You hear the phrase all the time: trading stocks. But you know what? It’s wrong. You don’t trade stocks like you do, say, marbles or baseball cards (“I’ll trade you 10 of my Googles for 10 of your Dells”). Even the term “stock exchange” is misleading in the sense that you’re not exchanging one stock for another; you’re exchanging it for money, or vice versa. Therefore, to trade or exchange stock really means to “buy and sell.”
How a system can effectively accommodate the trading of over 1 billion shares a day is a mystery to most people, and for good reason. Luckily, you don’t need to know all the technical ins and outs of how stocks are bought and sold. But you should have a basic understanding of how the various markets work.
To begin, it’s important to understand the difference between the “primary” market and the “secondary” market. In the primary market securities are created by means of an initial public offering (IPO), while in the secondary market investors trade already-issued securities. When people refer to the stock market they’re really referring to the secondary market.
Stock trades are executed in one of two ways:
- On the exchange floor
On the Exchange Floor
Thanks to television and the movies, the floor of the New York Stock Exchange (NYSE) is the image most people have when they think about trading stocks — people in gray coats wildly throwing up their arms, waving, yelling, signaling to each other. It appears chaotic, but come the end of the day the markets manage to execute all the trades and get ready for the next day.
What follows is the process of a simple trade on an exchange floor:
- You direct your broker to purchase 100 shares of Acme Pinwheels at market.
- Your broker complements you on your decision (or not), passes the message to his order department, and they in turn relay it on to their clerk on the exchange floor.
- The floor clerk then alerts the firm’s floor trader, who seeks out different firms’ floor traders willing to sell 100 shares of Acme Pinwheels. (This is where the wild gesturing and signaling come in.)
- The two agree on a price and the deal is done.
- A short time later your broker calls you back with the final price.
With the amount of technological innovation we’ve experienced in the last decade alone, many wonder how long a human-based system like the NYSE will last. It’s a good question. Only a very small percentage of the NYSE’s volume is handled electronically, while the rival NASDAQ is completely electronic.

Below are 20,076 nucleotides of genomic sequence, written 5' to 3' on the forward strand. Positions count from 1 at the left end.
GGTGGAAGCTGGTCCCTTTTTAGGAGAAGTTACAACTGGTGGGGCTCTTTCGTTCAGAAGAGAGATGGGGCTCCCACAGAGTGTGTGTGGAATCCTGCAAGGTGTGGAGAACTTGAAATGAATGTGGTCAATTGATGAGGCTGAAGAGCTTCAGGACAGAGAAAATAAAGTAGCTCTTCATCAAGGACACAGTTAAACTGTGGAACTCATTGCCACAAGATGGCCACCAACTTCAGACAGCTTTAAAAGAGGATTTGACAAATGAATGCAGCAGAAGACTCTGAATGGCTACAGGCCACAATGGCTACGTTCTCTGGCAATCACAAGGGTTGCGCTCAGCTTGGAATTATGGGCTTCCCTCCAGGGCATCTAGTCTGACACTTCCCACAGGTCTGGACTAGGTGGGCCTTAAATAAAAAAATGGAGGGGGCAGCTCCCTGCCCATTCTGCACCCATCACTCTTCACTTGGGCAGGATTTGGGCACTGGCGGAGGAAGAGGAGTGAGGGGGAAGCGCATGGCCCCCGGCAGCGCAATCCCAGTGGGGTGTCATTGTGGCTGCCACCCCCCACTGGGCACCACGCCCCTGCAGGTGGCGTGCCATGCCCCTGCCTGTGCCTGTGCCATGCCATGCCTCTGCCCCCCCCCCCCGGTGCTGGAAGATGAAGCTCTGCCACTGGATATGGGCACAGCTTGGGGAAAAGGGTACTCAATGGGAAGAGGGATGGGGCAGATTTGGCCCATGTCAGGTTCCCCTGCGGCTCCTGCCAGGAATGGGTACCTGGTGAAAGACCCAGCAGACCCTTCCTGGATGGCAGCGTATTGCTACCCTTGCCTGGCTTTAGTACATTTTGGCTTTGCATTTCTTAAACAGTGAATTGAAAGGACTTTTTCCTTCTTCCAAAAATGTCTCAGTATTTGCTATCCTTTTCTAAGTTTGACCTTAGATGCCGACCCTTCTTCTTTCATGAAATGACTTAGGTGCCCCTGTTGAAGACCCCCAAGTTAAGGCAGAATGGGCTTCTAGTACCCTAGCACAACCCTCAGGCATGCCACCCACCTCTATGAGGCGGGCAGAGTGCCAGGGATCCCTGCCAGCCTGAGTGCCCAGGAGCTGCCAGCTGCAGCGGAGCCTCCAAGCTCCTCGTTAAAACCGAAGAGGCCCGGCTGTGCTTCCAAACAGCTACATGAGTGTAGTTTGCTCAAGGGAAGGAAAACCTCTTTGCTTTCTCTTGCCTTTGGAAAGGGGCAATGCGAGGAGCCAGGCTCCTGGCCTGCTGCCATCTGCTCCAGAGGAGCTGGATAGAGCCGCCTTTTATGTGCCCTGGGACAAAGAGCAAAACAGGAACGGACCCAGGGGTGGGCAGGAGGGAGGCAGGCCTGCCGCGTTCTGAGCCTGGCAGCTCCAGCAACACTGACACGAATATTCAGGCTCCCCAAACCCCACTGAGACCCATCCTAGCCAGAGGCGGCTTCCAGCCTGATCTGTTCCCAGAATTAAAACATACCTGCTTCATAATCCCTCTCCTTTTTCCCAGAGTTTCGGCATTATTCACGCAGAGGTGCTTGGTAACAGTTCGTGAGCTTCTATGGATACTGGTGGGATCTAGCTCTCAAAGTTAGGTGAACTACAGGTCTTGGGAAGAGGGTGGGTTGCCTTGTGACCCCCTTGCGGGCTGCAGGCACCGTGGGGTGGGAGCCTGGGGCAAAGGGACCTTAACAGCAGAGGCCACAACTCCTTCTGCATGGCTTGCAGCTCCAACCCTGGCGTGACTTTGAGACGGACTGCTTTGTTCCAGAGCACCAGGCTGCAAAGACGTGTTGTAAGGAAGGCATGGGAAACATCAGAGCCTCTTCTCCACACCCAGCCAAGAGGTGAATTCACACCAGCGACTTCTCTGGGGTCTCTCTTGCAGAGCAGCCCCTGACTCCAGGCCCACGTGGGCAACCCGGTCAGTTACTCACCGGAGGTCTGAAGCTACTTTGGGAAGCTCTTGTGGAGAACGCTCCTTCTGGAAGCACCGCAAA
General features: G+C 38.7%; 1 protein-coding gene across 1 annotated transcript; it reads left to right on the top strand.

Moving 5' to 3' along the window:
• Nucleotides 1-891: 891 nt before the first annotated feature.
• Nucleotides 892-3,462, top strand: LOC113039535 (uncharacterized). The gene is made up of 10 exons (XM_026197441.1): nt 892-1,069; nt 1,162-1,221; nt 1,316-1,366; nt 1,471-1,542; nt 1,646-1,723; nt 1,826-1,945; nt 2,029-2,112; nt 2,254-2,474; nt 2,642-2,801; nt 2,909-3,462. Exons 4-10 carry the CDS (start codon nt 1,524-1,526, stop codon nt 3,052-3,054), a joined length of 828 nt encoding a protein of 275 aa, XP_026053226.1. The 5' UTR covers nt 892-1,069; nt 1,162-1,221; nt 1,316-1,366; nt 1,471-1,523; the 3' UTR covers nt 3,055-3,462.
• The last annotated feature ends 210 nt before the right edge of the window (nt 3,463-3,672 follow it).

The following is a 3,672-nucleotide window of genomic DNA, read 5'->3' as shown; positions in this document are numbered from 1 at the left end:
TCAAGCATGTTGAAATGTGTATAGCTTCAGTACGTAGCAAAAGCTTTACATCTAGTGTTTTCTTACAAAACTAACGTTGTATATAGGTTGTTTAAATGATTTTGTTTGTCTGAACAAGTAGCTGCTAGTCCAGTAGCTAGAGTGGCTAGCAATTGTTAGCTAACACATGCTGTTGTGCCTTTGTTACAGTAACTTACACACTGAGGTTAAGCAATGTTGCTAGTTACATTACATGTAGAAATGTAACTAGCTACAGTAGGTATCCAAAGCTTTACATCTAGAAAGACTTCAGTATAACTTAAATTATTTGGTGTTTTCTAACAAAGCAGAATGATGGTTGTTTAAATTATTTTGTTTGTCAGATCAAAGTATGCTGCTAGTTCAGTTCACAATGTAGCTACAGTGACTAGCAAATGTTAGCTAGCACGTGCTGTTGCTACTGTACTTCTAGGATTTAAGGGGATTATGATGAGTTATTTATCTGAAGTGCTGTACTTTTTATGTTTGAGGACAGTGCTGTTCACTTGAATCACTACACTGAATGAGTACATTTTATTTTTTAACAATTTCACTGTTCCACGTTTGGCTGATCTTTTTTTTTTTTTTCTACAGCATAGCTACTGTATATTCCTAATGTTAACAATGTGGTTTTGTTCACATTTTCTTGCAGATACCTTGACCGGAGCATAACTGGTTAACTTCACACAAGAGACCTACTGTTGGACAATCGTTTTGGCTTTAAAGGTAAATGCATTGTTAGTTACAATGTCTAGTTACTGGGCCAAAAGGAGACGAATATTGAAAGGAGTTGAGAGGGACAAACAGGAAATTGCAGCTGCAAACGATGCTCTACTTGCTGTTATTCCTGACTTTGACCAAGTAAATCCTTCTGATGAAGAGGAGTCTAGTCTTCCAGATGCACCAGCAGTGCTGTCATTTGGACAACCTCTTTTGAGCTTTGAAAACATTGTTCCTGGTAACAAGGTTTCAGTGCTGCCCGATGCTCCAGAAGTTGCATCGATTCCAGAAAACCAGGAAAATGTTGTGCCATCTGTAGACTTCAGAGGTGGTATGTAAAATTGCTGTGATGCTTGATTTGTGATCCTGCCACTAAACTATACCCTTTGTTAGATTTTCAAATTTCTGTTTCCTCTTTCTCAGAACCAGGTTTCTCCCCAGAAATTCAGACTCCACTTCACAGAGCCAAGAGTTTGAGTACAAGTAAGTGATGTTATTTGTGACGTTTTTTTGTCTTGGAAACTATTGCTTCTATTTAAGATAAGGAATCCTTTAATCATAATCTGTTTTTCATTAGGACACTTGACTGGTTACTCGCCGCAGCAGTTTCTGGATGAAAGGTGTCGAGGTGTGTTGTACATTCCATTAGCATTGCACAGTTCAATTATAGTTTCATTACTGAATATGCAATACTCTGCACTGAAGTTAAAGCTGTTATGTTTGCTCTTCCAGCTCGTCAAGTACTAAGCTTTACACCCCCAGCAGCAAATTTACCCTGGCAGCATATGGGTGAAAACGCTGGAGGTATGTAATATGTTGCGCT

Instead of human brokers, electronic markets employ vast computer networks to match buyers and sellers. While this system may lack the romanticism of the NYSE floor, it is efficient and fast, and that’s a good combination when you’re talking money. Many large institutional traders such as pension and mutual funds far prefer this method of trading. It also works extremely well for small individual investors because it provides nearly instant trade confirmations and facilitates further control of online investing by putting you one step closer to the market.
That said, individuals don’t have point-of-access to the electronic markets and still need brokers to handle their trades. Brokers access the exchange network and the system finds a buyer or seller.
If you’re new to investing online, refuse the impulse to put your entire life savings into an online account, no matter how attractive it seems. Instead, start with a smaller sum, which will be easier to handle and keep track of.
Also understand that spreading risk is critical to long-term success. If you invested all of your money in one company and that company’s stock falls by 50 percent, you’ve just lost half your savings in one go. If you invest in four companies and one of the company’s stock falls by 20 percent, you only lose in one area. Spreading risk across differents stocks assures you that if one stock goes down, you have others to balance your situation.